In a new study from Washington University in St. Louis, researchers found the delta variant of the virus that causes COVID-19 is not particularly good at evading the antibodies generated by vaccination.
They analyzed a panel of antibodies generated by people in response to the Pfizer COVID-19 vaccine and found that delta was unable to evade all but one of the antibodies they tested.
Other variants of concern, such as beta, avoided recognition and neutralization by several of the antibodies.
The findings help explain why vaccinated people have largely escaped the worst of the delta surge.
In previous studies, the team had shown that both natural infection and vaccination elicit lasting antibody production. But the length of the antibody response is only one aspect of protection.
The breadth matters, too. An ideal antibody response includes a diverse set of antibodies with the flexibility to recognize many slightly different variants of the virus.
Breadth confers resilience. Even if a few antibodies lose the ability to recognize a new variant, other antibodies in the arsenal should remain capable of neutralizing it.
In the study, the team examined the breadth of the antibody response to SARS-CoV-2, the virus that causes COVID-19.
They extracted antibody-producing cells from three people who had received the Pfizer vaccine. They grew the cells in the laboratory and obtained from them a set of 13 antibodies that target the original strain that began circulating last year.
The team tested antibodies against four variants of concern: alpha, beta, gamma and delta. Twelve of the 13 recognized alpha and delta, eight recognized all four variants, and one failed to recognize any of the four variants.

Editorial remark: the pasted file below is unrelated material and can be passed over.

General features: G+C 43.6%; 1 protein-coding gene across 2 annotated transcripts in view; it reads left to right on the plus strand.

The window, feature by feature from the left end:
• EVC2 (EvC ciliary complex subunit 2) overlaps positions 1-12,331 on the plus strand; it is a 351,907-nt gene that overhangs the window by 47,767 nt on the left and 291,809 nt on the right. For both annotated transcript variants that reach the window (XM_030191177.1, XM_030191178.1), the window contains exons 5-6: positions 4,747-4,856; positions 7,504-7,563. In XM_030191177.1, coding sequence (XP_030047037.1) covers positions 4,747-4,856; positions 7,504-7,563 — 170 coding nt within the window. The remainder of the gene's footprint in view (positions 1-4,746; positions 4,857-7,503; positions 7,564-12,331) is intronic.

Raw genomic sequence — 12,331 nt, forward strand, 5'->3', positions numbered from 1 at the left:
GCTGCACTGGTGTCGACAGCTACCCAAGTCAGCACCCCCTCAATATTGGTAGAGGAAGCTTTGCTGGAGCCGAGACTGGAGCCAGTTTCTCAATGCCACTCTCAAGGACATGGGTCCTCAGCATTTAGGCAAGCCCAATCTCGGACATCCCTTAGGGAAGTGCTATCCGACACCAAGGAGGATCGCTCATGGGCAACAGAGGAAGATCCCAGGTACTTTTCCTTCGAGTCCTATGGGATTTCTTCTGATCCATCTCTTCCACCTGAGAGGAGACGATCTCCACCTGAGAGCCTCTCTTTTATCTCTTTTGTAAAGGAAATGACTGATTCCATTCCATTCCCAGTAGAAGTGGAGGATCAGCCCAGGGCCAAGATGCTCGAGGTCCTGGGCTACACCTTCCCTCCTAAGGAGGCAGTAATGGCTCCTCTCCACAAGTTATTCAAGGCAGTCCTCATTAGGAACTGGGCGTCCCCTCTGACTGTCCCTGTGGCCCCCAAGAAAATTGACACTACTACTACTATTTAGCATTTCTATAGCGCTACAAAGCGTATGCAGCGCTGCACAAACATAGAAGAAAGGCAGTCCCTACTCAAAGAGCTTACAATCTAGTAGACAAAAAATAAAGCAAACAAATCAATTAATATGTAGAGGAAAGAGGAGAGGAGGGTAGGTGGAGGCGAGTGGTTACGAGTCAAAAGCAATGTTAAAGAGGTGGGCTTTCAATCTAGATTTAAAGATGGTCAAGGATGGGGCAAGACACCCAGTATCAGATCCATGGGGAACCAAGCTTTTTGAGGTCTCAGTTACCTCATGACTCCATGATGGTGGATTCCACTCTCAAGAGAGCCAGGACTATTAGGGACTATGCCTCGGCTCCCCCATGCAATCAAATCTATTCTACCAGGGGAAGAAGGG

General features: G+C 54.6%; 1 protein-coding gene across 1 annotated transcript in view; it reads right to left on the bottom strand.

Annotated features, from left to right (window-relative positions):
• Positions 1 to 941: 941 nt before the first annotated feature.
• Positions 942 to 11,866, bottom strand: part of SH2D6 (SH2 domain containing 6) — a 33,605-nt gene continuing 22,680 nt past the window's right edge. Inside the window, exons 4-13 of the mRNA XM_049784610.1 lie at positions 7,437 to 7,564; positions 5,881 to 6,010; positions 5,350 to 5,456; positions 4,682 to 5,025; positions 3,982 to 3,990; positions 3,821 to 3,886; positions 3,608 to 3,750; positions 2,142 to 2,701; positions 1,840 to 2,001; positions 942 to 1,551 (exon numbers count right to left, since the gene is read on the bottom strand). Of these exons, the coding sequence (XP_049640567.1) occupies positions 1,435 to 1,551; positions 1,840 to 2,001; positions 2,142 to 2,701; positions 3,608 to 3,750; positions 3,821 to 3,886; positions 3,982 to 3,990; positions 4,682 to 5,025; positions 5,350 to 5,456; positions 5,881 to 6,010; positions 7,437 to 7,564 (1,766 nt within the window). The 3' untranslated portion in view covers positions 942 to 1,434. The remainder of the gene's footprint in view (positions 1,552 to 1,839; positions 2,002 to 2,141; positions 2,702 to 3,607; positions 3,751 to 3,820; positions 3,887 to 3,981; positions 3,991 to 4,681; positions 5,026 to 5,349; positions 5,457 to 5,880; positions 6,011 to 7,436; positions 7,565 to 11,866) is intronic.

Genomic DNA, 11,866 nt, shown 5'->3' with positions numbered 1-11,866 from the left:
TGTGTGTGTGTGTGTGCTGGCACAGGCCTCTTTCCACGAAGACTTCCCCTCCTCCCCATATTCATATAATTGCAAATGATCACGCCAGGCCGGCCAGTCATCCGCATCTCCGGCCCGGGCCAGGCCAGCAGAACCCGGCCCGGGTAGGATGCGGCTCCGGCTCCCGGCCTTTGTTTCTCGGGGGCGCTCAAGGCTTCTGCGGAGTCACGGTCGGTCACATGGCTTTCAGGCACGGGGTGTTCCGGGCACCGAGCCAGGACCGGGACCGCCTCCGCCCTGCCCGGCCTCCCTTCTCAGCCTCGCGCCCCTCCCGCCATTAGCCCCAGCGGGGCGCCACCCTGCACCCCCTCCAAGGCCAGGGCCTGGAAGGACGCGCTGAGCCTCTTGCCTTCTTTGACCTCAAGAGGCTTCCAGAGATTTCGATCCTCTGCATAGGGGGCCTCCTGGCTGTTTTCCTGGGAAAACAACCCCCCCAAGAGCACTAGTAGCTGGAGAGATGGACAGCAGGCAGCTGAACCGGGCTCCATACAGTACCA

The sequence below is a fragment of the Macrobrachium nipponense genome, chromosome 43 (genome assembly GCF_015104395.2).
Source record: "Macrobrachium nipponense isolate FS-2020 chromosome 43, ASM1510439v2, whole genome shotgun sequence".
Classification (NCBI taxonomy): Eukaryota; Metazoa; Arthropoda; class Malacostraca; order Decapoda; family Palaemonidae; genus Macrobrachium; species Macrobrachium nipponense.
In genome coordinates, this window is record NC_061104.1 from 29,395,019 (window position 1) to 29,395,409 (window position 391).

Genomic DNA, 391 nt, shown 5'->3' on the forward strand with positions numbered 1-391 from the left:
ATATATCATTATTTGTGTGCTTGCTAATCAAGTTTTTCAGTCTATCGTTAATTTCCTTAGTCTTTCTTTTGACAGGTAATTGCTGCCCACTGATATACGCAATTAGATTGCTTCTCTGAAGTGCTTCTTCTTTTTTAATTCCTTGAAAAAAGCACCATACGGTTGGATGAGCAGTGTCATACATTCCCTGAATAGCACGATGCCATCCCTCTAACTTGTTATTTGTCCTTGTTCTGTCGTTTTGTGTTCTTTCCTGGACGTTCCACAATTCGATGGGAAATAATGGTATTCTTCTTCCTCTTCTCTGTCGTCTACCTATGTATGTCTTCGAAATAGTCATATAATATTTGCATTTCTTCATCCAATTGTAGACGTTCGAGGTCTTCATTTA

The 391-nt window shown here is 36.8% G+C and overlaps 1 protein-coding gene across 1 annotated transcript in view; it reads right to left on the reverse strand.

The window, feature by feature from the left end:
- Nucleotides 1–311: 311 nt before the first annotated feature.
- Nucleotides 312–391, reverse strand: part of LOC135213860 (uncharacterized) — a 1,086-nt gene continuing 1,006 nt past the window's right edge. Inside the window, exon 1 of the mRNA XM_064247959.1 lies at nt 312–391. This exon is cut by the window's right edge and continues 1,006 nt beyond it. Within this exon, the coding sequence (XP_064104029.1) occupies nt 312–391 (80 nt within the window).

The researchers found that five of the 13 antibodies neutralized the original strain.
When they tested the neutralizing antibodies against the new variants, all five antibodies neutralized delta, three neutralized alpha and delta, and only one neutralized all four variants.
The antibody that neutralized all four variants of concern—as well as three additional variants tested separately—was called 2C08.
In animal experiments, 2C08 also protected hamsters from disease caused by every variant tested: the original variant, delta and a mimic of beta.
Some people may have antibodies just as powerful as 2C08 protecting them against SARS-CoV-2 and its many variants.
Using publicly available databases, the researchers discovered that about 20% of people infected or vaccinated against SARS-CoV-2 create antibodies that recognize the same spot on the virus that is targeted by 2C08.
Moreover, very few virus variants (.008%) carry mutations that allow them to escape antibodies targeting that spot.
The team says this antibody is not unique to the person they got it from. It’s not limited to people of certain backgrounds or ethnicities; it’s not generated only by vaccination or by infection.
A lot of people make this antibody, which is great because it is very potent and neutralizes every variant they tested.
If you care about COVID vaccines and variants, please read studies about the symptoms of the Delta variant you need to know and findings of scientists develop new vaccine to block COVID-19 and variants.
The study is published in Immunity. One author of the study is Ali Ellebedy.
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